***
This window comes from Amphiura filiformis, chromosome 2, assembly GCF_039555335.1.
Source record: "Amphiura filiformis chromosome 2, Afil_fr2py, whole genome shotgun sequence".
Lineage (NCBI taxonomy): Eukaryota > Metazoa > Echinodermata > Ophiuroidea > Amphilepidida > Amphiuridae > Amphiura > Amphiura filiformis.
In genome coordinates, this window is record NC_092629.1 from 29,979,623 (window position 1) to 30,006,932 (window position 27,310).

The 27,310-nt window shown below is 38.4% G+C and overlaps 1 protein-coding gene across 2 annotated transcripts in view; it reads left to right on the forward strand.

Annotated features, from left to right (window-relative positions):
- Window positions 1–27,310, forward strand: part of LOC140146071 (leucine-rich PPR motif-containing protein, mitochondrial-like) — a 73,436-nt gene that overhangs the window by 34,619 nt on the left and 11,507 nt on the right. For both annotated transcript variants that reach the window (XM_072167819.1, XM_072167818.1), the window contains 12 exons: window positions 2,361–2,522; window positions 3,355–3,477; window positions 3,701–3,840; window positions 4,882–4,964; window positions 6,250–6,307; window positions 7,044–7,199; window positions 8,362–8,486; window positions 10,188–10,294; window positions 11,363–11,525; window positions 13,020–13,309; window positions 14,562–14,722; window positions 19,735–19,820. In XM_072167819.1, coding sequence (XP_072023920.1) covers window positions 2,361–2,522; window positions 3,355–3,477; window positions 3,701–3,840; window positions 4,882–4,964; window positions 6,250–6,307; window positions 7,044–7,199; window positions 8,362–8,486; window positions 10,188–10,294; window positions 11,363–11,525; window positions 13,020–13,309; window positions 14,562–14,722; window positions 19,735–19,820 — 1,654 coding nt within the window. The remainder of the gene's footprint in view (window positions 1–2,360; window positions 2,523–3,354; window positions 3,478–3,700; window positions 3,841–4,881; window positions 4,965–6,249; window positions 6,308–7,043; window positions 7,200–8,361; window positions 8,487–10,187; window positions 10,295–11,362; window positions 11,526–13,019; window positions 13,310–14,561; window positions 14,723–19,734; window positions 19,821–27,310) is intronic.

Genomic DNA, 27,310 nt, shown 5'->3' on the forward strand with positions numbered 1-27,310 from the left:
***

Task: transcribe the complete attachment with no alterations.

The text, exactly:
This window comes from Amphiura filiformis, chromosome 2, assembly GCF_039555335.1.
Source record: "Amphiura filiformis chromosome 2, Afil_fr2py, whole genome shotgun sequence".
Lineage (NCBI taxonomy): Eukaryota > Metazoa > Echinodermata > Ophiuroidea > Amphilepidida > Amphiuridae > Amphiura > Amphiura filiformis.
In genome coordinates, this window is record NC_092629.1 from 29,979,623 (window position 1) to 30,006,932 (window position 27,310).

The 27,310-nt window shown below is 38.4% G+C and overlaps 1 protein-coding gene across 2 annotated transcripts in view; it reads left to right on the forward strand.

Annotated features, from left to right (window-relative positions):
- Window positions 1–27,310, forward strand: part of LOC140146071 (leucine-rich PPR motif-containing protein, mitochondrial-like) — a 73,436-nt gene that overhangs the window by 34,619 nt on the left and 11,507 nt on the right. For both annotated transcript variants that reach the window (XM_072167819.1, XM_072167818.1), the window contains 12 exons: window positions 2,361–2,522; window positions 3,355–3,477; window positions 3,701–3,840; window positions 4,882–4,964; window positions 6,250–6,307; window positions 7,044–7,199; window positions 8,362–8,486; window positions 10,188–10,294; window positions 11,363–11,525; window positions 13,020–13,309; window positions 14,562–14,722; window positions 19,735–19,820. In XM_072167819.1, coding sequence (XP_072023920.1) covers window positions 2,361–2,522; window positions 3,355–3,477; window positions 3,701–3,840; window positions 4,882–4,964; window positions 6,250–6,307; window positions 7,044–7,199; window positions 8,362–8,486; window positions 10,188–10,294; window positions 11,363–11,525; window positions 13,020–13,309; window positions 14,562–14,722; window positions 19,735–19,820 — 1,654 coding nt within the window. The remainder of the gene's footprint in view (window positions 1–2,360; window positions 2,523–3,354; window positions 3,478–3,700; window positions 3,841–4,881; window positions 4,965–6,249; window positions 6,308–7,043; window positions 7,200–8,361; window positions 8,487–10,187; window positions 10,295–11,362; window positions 11,526–13,019; window positions 13,310–14,561; window positions 14,723–19,734; window positions 19,821–27,310) is intronic.

Genomic DNA, 27,310 nt, shown 5'->3' on the forward strand with positions numbered 1-27,310 from the left: